8 Things I'm So Glad I Didn't Know About The First Trimester
I wanted to be pregnant for a long time before it actually happened. Obviously I wanted to be a mom, but I also just really wanted to experience the physical sensation and changes of pregnancy itself. I fantasized about rubbing my growing stomach and, yes, had my maternity photo shoot all planned out way before I held a positive pregnancy test. I was super excited about the whole experience, which means there are things I'm so glad I didn't know about the first trimester before I got pregnant. If I had known then what I know now, I have a feeling I wouldn't have been so, um, thrilled.
Now, don't get me wrong: I don't think this particular batch of knowledge would have affected my decision to have a baby. It certainly would have caused me to worry way more than necessary, though, and probably would have stifled how excited I was about simply being pregnant. After all, the symptoms I was sure to experience were unavoidable, but that didn't make them less intense, overwhelming, or terrifying.
The 40 weeks (more or less) of pregnancy can seem like a long time, but when I look back I swear it went by so quickly: especially that first trimester. There was always a new stage to complete, with its own developmental milestones to chart, and before I knew it the whole thing was over and it was time to meet my baby. So with that in mind, here's what I'm so thankful I didn't know about the first trimester. Sometimes ignorance really is bliss, my friends.
How Hard It Is To Keep A Secret
I have never been known for my ability to keep a secret. I get so excited, especially if it's good news, that I just can't help but share.
Shortly after I found out I was pregnant, I went on a beach vacation with my family. Keeping this life changing news from them was so difficult. I mean, there's only so many excuses you could use as to why you're not indulging in a few cocktails before people start to catch on.
How Tired I Would Be
I am not someone who is usually able to nap in the middle of the day. If I do manage to sleep when it's not my normal bedtime, I find I wake up groggy and grumpy.
When I was pregnant, though, I experienced an overwhelming exhaustion the likes of which I had never experienced before. I would fall asleep on the bus on the way home from work. Regularly. Once I let go of my ridiculous feelings of guilt for resting in the middle of the day, I realized how amazing taking a nap can really be. Needless to say, now I'm a big fan.
How Unforgiving Some People Would Be
The problem with keeping your pregnancy news under wraps (which you don't have to at all, by the way) is that nobody cuts you any slack for feeling tired or needing a little break or running to the bathroom every few minutes to throw up.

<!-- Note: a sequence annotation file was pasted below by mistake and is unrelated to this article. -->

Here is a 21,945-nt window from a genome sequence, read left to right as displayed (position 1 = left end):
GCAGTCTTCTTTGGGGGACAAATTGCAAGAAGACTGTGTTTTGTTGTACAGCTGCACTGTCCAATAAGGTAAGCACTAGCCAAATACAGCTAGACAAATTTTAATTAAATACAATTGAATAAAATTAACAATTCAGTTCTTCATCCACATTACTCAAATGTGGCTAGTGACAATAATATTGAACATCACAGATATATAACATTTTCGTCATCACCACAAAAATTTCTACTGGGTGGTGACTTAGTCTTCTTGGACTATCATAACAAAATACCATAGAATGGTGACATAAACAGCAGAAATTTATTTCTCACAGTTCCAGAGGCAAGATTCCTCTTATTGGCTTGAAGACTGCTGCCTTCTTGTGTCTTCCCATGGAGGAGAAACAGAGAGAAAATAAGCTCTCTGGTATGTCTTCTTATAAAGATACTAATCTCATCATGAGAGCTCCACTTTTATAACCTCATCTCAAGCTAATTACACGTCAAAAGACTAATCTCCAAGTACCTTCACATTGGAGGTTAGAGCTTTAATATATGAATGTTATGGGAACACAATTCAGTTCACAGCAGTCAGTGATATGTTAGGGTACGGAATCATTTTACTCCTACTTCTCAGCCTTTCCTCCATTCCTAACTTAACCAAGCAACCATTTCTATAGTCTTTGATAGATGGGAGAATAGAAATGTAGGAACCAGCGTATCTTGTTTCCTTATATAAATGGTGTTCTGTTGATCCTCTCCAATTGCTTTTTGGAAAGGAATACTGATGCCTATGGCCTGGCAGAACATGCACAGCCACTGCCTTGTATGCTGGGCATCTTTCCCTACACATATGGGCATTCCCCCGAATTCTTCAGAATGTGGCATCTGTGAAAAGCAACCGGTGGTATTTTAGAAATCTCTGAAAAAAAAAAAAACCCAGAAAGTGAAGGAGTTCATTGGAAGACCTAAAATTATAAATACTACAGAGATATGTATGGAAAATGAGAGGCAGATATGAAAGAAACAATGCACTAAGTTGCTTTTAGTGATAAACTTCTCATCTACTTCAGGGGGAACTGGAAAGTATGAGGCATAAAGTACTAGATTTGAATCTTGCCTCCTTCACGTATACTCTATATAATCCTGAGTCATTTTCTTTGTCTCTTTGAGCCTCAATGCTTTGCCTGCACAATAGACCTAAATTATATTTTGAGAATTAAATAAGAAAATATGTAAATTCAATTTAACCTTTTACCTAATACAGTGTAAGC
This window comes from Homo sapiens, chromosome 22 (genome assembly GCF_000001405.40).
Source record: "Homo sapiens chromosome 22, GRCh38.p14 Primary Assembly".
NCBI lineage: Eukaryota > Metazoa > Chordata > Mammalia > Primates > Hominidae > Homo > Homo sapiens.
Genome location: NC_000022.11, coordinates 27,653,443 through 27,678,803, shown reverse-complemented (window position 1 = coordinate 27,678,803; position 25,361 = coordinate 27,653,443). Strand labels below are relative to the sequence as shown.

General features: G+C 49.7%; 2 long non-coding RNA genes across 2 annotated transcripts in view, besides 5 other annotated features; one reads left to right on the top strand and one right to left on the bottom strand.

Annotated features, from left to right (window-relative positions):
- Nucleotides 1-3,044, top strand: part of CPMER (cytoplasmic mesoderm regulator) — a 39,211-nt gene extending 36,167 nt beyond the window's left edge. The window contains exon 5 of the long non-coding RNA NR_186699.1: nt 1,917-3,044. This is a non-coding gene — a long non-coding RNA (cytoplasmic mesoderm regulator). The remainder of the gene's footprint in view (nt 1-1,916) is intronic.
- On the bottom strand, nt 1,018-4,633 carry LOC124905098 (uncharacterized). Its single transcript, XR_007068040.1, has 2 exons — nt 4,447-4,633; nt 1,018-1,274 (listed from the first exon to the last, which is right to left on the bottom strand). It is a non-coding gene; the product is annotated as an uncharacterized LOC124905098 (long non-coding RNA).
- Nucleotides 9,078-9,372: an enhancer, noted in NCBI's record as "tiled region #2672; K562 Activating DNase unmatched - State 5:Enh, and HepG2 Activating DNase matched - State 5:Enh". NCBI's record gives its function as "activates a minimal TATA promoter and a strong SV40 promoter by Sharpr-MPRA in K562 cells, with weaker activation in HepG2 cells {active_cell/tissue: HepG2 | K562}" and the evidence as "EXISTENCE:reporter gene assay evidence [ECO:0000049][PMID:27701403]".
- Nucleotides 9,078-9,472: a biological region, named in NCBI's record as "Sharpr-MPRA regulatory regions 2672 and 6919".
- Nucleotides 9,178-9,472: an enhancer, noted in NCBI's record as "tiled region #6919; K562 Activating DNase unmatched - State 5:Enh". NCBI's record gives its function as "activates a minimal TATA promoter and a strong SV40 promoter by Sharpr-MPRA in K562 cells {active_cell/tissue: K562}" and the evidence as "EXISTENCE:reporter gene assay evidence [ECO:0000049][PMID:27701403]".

I would have really appreciated that seat on the subway, especially at times when I felt a little faint. But because I had no bump to speak of, no one was offering.
How Obsessed I'd Become
There are so many pregnancy apps, calendars, and weekly updates via email at an expecting woman's disposal that, well, I must confess I got totally obsessed. I knew the exact size of my growing baby, from one week to the next. I knew when my next OB-GYN appointments were coming, and exactly what I should be asking the doctor when we were face-to-face.
How Nauseous I Would Constantly Feel
During the early weeks of my first trimester, I smugly told my mom that I wasn't experiencing any morning sickness. It literally arrived the next day. I couldn't even drink a glass of water without seeing it for a second time. Some aromas were enough to set me off, and most of my husband's favorite foods became huge up chuck triggers. I had to breathe through my nose until about 10:00 a.m. when the nausea would start to ease off.
How It Would Affect My Career
Just about the time I was rounding out the first trimester of my pregnancy, I was laid off. Almost overnight my stomach popped out and the notion of attending job interviews and not addressing the bump in the room seemed preposterous.
I wasn't able to secure another full-time job, and I am pretty sure it was because I was pregnant.
How Often I'd Compare My Pregnancy To Other Pregnancies
I joined all sorts of online pregnancy communities where the women were all in similar stages of pregnancy. It was almost impossible not to compare myself to these other expectant moms when we were all pregnant at the same time.
When things were going well this was a great support network and one I truly cherished, but if any of us had scary symptoms and shared them, it seemed to make the whole group panic. Each of us were unique, and so were our pregnancies, so it wasn't always helpful to compare.
How Much Planning I'd Naturally Do
I was only three months pregnant and I had a name picked out, the nursery planned, clothes bought, and had imagined various different stages and milestones in my child's life. In retrospect, I was just so excited, but I may have gone a little overboard in my planning.
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